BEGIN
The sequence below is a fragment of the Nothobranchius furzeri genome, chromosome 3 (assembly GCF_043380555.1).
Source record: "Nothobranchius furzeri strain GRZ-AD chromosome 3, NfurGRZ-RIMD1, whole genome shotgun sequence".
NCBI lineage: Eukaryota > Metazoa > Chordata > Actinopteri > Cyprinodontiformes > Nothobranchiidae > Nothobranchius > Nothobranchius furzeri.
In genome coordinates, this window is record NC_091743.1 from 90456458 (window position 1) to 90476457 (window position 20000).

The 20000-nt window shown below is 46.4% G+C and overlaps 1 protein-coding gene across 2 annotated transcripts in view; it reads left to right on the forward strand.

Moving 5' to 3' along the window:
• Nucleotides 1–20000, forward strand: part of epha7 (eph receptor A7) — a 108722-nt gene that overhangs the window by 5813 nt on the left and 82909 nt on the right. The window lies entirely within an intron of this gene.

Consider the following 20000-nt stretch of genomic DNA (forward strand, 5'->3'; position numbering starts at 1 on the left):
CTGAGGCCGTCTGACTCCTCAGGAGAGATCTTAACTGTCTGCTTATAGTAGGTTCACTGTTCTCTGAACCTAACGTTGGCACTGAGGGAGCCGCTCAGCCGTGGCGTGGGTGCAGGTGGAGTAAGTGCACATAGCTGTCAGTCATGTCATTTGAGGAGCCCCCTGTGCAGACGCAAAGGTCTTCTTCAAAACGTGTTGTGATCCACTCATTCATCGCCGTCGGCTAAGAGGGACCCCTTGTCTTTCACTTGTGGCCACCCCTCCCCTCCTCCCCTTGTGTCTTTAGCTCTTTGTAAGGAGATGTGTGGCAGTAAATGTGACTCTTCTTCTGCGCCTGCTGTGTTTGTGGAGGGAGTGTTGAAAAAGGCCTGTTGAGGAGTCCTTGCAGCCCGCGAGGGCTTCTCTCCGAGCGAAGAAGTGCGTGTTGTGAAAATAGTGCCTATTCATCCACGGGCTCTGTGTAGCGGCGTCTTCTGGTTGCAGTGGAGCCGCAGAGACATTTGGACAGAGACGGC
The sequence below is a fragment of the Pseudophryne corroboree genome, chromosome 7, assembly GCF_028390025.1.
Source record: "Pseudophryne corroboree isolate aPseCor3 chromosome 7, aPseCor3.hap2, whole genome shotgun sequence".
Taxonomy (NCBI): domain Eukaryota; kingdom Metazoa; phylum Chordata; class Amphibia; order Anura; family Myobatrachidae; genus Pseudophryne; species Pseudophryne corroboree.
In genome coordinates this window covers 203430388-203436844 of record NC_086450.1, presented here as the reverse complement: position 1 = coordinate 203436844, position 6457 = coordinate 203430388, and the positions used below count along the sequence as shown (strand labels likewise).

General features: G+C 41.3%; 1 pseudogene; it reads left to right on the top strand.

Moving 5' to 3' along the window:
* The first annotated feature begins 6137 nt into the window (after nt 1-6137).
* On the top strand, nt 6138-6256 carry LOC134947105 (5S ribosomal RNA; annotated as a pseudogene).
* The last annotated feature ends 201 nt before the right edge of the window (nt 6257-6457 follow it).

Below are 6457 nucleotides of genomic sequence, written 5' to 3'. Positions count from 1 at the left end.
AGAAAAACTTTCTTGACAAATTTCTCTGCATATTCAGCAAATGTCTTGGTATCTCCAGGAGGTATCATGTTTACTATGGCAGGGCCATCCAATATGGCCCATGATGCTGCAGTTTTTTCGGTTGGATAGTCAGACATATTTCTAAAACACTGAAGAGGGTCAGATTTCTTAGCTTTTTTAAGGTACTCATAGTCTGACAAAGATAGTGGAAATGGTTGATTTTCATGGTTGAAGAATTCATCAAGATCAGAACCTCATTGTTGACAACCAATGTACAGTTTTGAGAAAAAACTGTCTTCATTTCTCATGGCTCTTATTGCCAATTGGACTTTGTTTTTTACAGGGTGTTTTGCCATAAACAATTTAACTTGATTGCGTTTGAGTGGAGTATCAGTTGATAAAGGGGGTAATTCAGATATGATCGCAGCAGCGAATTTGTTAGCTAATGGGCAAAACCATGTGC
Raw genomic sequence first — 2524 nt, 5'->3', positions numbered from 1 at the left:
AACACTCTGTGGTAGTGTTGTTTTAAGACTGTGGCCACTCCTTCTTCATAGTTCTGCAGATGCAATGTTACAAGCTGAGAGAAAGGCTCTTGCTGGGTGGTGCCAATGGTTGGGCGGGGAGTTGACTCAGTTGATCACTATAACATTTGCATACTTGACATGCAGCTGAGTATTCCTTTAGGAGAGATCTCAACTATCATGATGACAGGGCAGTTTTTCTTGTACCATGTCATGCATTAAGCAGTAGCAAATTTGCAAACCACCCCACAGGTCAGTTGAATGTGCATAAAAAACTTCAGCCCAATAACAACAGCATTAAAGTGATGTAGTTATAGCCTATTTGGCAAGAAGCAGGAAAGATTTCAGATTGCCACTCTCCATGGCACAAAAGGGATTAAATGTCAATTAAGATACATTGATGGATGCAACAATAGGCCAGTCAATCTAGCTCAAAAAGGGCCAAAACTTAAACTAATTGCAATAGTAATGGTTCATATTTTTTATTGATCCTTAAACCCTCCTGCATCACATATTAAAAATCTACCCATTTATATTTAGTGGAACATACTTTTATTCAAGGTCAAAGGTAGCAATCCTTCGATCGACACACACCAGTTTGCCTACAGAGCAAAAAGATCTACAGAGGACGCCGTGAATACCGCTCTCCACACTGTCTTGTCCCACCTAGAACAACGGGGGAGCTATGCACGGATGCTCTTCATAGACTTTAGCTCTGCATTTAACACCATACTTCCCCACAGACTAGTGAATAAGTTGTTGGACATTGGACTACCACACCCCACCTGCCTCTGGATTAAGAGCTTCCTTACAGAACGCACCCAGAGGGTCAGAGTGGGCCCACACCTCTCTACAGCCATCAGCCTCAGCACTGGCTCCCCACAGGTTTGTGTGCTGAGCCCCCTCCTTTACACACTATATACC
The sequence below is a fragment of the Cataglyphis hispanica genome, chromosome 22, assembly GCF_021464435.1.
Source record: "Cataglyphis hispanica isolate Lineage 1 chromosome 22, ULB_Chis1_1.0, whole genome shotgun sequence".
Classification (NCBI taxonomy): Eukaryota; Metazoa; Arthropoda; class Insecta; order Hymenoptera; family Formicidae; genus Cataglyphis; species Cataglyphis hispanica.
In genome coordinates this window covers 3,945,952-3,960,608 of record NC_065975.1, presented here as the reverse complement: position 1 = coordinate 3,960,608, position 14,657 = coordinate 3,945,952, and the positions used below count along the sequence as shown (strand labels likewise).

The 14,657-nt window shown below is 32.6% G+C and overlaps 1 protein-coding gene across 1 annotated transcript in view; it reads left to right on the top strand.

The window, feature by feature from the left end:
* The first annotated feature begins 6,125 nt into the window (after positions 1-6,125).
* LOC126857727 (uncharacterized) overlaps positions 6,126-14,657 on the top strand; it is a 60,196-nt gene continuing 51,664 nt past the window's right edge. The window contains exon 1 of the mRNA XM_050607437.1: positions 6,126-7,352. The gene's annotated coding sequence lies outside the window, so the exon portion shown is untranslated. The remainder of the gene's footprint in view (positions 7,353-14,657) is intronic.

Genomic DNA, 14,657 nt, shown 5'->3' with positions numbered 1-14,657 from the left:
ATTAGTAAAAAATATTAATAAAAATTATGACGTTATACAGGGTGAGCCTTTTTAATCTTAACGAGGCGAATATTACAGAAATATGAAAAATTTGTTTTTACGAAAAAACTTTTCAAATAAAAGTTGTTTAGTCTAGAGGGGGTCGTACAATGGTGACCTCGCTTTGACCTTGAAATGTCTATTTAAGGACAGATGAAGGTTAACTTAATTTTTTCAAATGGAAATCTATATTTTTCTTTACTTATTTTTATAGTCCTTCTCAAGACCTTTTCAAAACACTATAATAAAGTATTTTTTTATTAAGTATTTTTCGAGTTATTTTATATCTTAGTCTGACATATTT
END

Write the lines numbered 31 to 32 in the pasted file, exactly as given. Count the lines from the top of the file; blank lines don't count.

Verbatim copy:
Genomic DNA, 14,657 nt, shown 5'->3' with positions numbered 1-14,657 from the left:
ATTAGTAAAAAATATTAATAAAAATTATGACGTTATACAGGGTGAGCCTTTTTAATCTTAACGAGGCGAATATTACAGAAATATGAAAAATTTGTTTTTACGAAAAAACTTTTCAAATAAAAGTTGTTTAGTCTAGAGGGGGTCGTACAATGGTGACCTCGCTTTGACCTTGAAATGTCTATTTAAGGACAGATGAAGGTTAACTTAATTTTTTCAAATGGAAATCTATATTTTTCTTTACTTATTTTTATAGTCCTTCTCAAGACCTTTTCAAAACACTATAATAAAGTATTTTTTTATTAAGTATTTTTCGAGTTATTTTATATCTTAGTCTGACATATTT